Tapas and sangria, Gaudi and Picasso, flamenco and castanets, all-night parties and siestas, sunny coastlines and majestic plains: Spain is jam-packed with things to do, see and eat, and definitely deserves a place on your must-visit list. There are numerous Spain tour packages focused solely on the country itself, with visits to cities and regional areas that do a great job covering all the most important sights and experiences.
To help choose your dream Spain getaway, we’ve compiled a list of the best of the best below!
The Catalan capital of Barcelona
Le Gran Encisera (the Great Enchantress) struggles to unite with the rest of España in their bid for autonomy. The southern coastal city boasts Gaudi, Gothic architecture, hot nightlife with flamenco feet and tapping castanets, and a distinct Catalan dialect – and of course their claim to the greatest football club in the land.
Gaudi’s grand masterpiece: Sagrada Família
Catalans hold their heart to beloved modernist architect Antoni Gaudí, a master of originality who never saw all his works completed, though his artistic legend lives on in Barca. Marvel at the naturalist sculptures in Parc Guell and visit his most formidable ‘organic’ styled masterpiece – the incredible 16-spired basilica of Sagrada Familia, still under construction with an estimated date of completion in 2026.
In the dead centre of the country, numerous palaces and museums display the Spanish royal and artistic legacy of the conquistadors’ spoils from the New World. Madrid is a must if you want to unveil Spain’s history and visit important sites like the Puerto del Sol square, which is the centre of the radial network of Spanish roads.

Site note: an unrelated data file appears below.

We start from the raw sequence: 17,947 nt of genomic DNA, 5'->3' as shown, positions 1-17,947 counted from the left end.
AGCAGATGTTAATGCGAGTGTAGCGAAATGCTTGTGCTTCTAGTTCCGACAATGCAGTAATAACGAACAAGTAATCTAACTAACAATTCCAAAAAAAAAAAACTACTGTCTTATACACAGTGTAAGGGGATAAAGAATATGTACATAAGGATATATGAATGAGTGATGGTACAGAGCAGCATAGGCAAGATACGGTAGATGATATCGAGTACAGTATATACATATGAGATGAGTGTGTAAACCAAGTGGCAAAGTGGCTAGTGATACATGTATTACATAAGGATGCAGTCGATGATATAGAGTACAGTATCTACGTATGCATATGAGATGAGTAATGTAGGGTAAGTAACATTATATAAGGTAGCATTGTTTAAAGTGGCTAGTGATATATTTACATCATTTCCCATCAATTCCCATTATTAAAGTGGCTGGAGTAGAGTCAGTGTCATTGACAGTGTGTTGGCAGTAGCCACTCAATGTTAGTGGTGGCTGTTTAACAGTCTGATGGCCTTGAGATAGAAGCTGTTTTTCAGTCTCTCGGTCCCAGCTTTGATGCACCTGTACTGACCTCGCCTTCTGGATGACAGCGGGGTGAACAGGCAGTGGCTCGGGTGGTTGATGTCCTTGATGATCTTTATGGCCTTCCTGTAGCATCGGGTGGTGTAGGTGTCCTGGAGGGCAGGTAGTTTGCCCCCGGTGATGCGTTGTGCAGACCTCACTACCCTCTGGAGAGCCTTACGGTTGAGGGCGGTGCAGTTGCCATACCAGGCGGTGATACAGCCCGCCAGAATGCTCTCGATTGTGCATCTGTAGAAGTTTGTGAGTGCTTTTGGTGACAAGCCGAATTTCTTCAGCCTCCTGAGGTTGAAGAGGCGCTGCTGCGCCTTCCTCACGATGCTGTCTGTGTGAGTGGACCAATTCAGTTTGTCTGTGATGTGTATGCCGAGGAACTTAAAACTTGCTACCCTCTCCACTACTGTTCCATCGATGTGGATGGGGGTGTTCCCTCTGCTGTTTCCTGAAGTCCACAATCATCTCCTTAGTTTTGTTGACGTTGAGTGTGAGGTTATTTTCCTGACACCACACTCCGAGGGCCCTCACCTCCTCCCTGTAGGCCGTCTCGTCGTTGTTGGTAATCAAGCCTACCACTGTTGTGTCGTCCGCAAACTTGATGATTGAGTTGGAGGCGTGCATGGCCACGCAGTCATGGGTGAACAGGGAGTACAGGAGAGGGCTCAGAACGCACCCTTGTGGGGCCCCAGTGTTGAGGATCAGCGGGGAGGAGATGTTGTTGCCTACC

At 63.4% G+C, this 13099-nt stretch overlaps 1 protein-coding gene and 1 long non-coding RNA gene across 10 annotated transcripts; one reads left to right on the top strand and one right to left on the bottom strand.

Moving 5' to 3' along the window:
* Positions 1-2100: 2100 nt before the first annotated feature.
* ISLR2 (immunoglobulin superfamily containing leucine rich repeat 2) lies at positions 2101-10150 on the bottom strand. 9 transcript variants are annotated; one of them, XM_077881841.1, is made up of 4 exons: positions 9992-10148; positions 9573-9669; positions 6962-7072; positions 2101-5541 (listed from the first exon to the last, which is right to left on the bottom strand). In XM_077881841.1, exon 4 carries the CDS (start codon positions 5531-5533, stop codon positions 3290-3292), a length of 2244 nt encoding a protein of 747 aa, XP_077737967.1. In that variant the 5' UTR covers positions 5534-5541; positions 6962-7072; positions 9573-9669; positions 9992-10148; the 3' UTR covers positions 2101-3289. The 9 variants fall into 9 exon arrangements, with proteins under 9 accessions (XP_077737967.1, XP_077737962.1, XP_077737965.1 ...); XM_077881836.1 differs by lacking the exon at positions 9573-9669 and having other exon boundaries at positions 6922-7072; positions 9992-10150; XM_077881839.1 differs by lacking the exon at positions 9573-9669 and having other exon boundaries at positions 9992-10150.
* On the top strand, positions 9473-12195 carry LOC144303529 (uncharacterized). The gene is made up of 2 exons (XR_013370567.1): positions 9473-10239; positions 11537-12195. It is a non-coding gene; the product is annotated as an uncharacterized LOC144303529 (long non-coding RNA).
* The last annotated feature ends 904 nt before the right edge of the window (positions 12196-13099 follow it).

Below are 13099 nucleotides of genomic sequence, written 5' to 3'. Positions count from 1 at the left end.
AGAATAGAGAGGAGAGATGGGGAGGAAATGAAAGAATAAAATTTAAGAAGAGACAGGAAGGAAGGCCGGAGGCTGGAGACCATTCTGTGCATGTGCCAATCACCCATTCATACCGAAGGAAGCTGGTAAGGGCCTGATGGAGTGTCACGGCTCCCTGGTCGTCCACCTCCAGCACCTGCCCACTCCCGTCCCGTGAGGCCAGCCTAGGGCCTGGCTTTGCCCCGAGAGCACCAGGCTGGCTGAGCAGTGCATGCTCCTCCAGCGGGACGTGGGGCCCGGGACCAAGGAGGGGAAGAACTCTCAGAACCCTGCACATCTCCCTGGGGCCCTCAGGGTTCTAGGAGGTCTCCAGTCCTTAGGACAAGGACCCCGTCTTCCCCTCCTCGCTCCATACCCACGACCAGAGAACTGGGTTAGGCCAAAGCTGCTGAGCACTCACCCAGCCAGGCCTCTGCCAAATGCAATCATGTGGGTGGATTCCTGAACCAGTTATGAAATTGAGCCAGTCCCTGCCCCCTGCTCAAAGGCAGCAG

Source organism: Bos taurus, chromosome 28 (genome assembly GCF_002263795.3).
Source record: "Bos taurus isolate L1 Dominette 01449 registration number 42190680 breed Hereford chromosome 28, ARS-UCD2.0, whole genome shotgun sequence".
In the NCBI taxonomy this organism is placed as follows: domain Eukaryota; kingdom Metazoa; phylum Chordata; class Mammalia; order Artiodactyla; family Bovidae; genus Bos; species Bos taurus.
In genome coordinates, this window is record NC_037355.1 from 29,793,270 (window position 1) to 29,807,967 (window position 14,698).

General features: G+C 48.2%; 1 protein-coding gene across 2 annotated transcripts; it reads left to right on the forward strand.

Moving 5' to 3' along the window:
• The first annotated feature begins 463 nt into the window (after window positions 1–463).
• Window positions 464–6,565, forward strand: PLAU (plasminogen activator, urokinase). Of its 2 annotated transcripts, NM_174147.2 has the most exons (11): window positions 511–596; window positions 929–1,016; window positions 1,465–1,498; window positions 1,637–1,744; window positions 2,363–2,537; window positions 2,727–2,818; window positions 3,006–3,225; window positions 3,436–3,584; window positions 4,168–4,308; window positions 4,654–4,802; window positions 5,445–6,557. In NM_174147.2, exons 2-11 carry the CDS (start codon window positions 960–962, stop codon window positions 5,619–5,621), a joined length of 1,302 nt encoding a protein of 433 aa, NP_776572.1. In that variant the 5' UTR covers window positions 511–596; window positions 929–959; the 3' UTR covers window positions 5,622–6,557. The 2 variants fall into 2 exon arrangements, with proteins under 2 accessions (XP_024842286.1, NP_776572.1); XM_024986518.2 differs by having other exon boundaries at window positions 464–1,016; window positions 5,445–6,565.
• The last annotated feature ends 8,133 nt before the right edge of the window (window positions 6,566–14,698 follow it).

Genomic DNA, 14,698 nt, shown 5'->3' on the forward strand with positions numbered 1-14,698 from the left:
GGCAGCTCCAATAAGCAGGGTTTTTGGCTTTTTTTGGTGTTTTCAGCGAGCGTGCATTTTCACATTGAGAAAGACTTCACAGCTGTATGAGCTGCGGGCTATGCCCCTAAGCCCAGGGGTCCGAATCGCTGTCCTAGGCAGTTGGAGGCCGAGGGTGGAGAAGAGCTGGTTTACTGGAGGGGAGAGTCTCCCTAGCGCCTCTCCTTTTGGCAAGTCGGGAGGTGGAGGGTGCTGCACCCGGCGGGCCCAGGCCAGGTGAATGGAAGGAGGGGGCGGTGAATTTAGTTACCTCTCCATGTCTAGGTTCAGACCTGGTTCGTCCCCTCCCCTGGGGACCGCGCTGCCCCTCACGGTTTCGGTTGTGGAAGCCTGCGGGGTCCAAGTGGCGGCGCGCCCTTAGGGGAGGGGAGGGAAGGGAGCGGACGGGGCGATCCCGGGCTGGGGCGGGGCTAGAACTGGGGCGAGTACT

After all that sightseeing it’s time for a party. The city comes alive at night with a vibrant social scene that lasts through to the early hours of the morning when cafes remain open for post-party churros and hot chocolate, no matter the day of the week.
Walk the Camino de Santiago De Compostela
‘The Way of St. James’ is an 800 km+ network of ancient pilgrim routes throughout northern Spain, ending in Galicia at the saint’s tomb in Santiago de Compostela. During your tour, you might bump into pilgrims seeking their next ‘credential’ passport stamp, along with Catholic churches praising the apostle.
Party up in Ibiza
Don’t expect much sleep if heading to the Balearic Islands in the summertime, as thousands of revellers descend to the ‘White Isle’ to party in mega nightclubs and chic beach villas. Outside of summer, ‘Eivissa’ old town is quiet and just as euphoric, but it’s always been the legendary DJ music scene that keeps bringing the hedonists back to this one-of-a-kind party island.
The mighty Alhambra
Granada’s Alhambra is regularly listed as one of the top tourist attractions not only in Spain or in Europe, but in the world. This magnificent palace, fortress and grounds were constructed in the ninth century atop Roman ruins, before being renovated in the 13th century to become the incredible example of Islamic architecture and UNESCO World Heritage Listed site they are today.
Get your hands on football tickets
Football is another religion in Spain. You can’t escape the star-studded line-up of FC Barcelona vs Real Madrid – the only trouble is choosing whose side you’re on. Visit Bernabéu or the Camp Nou stadium and you’ll see only one message: “Més que un club” – more than a club. They really are.
Choose your Tapas